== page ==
Developed by: CUBETYPE Published by: NIS America Reviewed on: PlayStation 4
As the game says, “Focus on dodging the enemy’s bullets!! Never forget that!” Touhou Genso Rondo: Bullet Ballet is the first of hopefully many games in the Touhou franchise to come to the West, making its official debut on the PlayStation 4.
Touhou Genso Rondo: Bullet Ballet is an interesting mix of the Bullet-Curtain genre (Danmaku) and the strategy and spacing of traditional fighting games. The gameplay loop is bullet dodging and bullet shooting, followed by casting a spell art, similar to using a super move in a fighting game, and doing your best to prevent your opponent from doing the same. While very busy at first glance, Touhou Genso Rondo: Bullet Ballet does its best to display exactly what information you need to plan your next attack. The controls always feel fluid enough to let you do exactly what you need to execute your next strategy. Plan, dodge, execute your attack, and repeat. I personally find it very meditative in nature, a lull of relaxation in between attacks.
Visually, Touhou Genso Rondo: Bullet Ballet at first feels like focusing on snowflakes in a snowstorm, but you quickly acclimate to the draped curtains of bullets flying all around. The game does its best to assist you in your battles with a simple set of concentric circles outlining your effective range for your attacks. The character models have a low-polygon count, but retain a high level of detail, making for crisp outlines and definitive recognition for the player to tell where your player character and the opponent are. This sounds like a given in many games, but in a genre where you may easily find the entirety of the screen covered in bullets, beams, and particle effects, this is extremely wonderful.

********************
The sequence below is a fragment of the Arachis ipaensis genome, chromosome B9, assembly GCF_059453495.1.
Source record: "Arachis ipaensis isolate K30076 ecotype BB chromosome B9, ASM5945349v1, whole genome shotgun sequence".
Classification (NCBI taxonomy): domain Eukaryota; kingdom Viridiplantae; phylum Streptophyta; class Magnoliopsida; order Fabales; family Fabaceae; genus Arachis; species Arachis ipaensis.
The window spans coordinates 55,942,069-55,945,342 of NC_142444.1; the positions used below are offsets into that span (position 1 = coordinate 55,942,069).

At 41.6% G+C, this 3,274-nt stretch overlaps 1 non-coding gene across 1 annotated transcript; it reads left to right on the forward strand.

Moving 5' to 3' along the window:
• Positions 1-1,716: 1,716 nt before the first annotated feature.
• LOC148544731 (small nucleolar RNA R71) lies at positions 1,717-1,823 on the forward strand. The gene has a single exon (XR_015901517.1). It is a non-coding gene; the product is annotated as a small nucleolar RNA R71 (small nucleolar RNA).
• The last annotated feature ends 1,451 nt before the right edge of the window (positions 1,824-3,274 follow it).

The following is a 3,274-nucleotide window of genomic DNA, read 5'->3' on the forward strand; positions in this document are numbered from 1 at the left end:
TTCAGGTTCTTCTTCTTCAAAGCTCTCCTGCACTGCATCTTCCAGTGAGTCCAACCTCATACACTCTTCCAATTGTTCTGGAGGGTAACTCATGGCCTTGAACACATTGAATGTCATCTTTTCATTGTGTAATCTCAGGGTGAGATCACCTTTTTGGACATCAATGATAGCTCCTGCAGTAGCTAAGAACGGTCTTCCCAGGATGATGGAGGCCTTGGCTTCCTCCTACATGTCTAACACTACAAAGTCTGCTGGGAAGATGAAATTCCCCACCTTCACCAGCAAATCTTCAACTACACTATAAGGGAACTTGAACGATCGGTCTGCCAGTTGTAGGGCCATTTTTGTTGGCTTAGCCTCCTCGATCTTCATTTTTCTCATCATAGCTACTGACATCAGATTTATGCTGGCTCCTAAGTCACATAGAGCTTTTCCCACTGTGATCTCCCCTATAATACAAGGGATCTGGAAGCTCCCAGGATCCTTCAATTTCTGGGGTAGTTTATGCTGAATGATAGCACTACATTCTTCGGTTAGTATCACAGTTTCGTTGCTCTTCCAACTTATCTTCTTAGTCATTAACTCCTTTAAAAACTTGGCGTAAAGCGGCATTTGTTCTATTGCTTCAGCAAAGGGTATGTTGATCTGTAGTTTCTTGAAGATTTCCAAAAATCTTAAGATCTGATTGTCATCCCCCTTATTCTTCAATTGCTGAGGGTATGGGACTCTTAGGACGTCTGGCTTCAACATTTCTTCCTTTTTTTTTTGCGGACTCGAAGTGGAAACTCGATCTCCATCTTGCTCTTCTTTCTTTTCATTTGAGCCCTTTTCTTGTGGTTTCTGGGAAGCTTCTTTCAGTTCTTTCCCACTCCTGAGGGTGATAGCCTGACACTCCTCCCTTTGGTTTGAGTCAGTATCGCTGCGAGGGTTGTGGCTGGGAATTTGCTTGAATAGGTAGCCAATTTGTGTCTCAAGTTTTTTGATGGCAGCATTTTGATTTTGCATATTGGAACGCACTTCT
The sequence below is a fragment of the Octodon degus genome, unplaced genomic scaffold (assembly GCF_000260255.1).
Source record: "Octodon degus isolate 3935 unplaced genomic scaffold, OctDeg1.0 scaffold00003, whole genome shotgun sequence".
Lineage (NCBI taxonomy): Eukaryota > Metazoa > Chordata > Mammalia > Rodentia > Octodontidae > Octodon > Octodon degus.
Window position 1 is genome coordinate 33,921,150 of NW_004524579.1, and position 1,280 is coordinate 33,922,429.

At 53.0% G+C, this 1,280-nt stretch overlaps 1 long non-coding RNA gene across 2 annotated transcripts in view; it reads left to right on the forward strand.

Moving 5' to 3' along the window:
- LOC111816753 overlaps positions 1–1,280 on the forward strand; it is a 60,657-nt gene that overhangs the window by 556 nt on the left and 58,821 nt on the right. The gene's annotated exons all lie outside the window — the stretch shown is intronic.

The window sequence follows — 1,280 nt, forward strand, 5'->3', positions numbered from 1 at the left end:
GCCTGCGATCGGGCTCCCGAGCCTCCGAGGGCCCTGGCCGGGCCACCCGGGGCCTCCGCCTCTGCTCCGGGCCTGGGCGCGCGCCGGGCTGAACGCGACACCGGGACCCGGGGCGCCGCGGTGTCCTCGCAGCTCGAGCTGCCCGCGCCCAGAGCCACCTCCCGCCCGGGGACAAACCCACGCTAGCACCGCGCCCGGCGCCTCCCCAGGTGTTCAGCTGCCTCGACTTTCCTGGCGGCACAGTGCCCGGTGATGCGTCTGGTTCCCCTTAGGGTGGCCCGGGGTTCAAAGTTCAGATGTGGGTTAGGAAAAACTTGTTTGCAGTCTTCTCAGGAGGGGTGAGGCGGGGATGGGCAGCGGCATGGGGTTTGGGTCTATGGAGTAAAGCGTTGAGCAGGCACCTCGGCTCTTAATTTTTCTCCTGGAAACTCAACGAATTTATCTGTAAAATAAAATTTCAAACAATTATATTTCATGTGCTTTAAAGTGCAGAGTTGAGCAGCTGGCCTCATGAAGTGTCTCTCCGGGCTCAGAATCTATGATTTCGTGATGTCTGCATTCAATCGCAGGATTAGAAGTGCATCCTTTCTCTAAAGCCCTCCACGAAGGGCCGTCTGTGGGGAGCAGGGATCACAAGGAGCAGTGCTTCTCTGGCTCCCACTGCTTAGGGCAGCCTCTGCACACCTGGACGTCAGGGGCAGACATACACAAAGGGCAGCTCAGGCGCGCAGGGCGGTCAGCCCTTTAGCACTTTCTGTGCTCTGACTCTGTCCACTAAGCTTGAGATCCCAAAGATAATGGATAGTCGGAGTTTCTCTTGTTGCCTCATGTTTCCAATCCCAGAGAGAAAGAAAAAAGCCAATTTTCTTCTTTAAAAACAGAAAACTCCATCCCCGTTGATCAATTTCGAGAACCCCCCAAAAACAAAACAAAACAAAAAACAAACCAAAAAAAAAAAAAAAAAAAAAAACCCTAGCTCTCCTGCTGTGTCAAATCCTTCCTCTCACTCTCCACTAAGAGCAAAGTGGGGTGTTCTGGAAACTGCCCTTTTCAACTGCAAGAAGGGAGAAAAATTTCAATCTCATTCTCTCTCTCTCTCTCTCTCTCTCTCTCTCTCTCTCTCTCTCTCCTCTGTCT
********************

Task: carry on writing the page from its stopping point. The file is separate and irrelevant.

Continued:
What is a punch without the impact, the gun without the snap of bullet tearing through air, and what is a Touhou game without the stylings of Touhou music? Each and every character pairs with their leitmotif song, inseparable as the Touhou series is bound to the projectile curtain genre. The music is not overpowering, but complimentary to the gameplay, and lends to the zen meditation of which the combat entails.
The story of this game follows each of the playable characters in the antics and troubles of the land of Gensokyo, a land where humans and yōkai, or demons, coexist. Magic is both a boon and a curse, and everyone attempts to eke out a living regardless of what disaster happens this week. NIS America did a fantastic job with the translation of the source-work, with both the difficulty of translating phrases like “danmaku” and “yokai” into western friendly terms, as well as keeping the tone and attitude of the characters relevant. A few hardcore fans will even find reference to memetic in-jokes hidden within the story and tutorial. The story won’t compete for awards for quality of writing or be finding its way onto the desks of movie studios, but it is fine where it is, as a byproduct of fans celebrating a small-time series with critical success.